You can call it 'cash 2.0': a new age of wireless payment technology that may replace even the smallest cash transactions in the coming years with the wave of a credit card or mobile phone.
But as major corporations like CVS, McDonald's, and Walgreens begin deploying new RF, or "contactless," payment technology, the Federal Reserve is taking a closer look at the technology and is asking the payment industry and card companies, among other questions, whether the new payment systems are secure.
The rapid deployment of RF-equipped contactless payment technology was behind a meeting at the Boston Federal Reserve in May. According to interviews with those at the meeting, the payments industry argued that, while not foolproof, the new RF payments systems are a vast improvement over existing, "magnetic stripe" payments technology and that Americans' casual handling of their credit cards poses a far greater risk to sensitive financial information than wireless hackers that might target the cards.
Contactless payment technology uses RF technology embedded in credit cards, mobile phones, or USB devices to negotiate credit and debit transactions. As opposed to older generation magnetic strip technology, the RF cards can be waved in front of a card reader.
While most consumers in the U.S. have yet to use the new cards, the availability of contactless payment technology is growing by leaps and bounds. Between 18 and 20 million RF-enabled credit and debit cards were issued between 2005 and 2007, according to Randy Vanderhoof, executive director of the Smart Card Alliance, an industry group. Payment card company Visa has issued seven million of the cards globally, the majority of them in the U.S., said Brian Triplett, a senior vice president of emerging product development at Visa.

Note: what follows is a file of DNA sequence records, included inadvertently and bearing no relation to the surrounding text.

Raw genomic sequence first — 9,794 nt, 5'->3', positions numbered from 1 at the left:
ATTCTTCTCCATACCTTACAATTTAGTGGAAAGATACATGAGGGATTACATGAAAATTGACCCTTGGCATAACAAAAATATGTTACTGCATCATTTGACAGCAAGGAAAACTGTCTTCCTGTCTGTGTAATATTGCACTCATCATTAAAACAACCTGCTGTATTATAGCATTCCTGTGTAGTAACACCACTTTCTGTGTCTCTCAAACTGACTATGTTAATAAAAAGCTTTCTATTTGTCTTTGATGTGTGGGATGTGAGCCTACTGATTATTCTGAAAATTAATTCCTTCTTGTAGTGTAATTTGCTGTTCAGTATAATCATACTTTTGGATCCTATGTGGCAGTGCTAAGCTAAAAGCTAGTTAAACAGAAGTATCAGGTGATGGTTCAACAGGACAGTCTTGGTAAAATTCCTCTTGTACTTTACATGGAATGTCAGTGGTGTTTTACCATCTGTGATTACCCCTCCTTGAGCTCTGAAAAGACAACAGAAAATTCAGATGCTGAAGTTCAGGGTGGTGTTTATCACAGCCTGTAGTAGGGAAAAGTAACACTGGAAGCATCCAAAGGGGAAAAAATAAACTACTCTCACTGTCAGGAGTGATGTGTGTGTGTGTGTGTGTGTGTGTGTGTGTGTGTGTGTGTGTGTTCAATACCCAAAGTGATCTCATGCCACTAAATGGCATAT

"Adoption is growing at a faster rate than any other payment technology introduced in the last 50 years," said Vanderhoof, with banks like Chase Manhattan, Wells Fargo, and Keybank among the first to issue the cards.
The major advantages of the cards are speed and convenience, especially in the realm of "small value transactions" under $25, he said. That's because RF equipped credit cards reduce the time it takes to complete a transaction by almost two thirds from cash transactions and take less than half as long as traditional credit or debit card transactions, according to a presentation given at the Federal Reserve by Peter Nash, CVS's director of store treasury operations.
That decrease in checkout time means increased customer volume for high-traffic retailers like CVS and McDonald's, compared with cash or traditional credit card transactions. And studies show that consumers who use credit cards for small purchases tend to buy more with each purchase, said Avivah Litan, an analyst with Gartner.
RF cards are also being used by transportation authorities in cities like Boston and New York, where subway riders now use contactless cards instead of tokens to pass through turnstiles.
So far, the biggest obstacle to commercial adoption has been merchant acceptance of the new platform, which requires them to purchase and install RF reader terminals and pay higher costs per transaction than with traditional magnetic stripe cards, said Litan.
Still, one security expert on the RF enabled payment cards says that bigger problems are lurking behind the scenes with contactless payments technology, about which too little is known for consumers to be put at ease about the security of their financial information.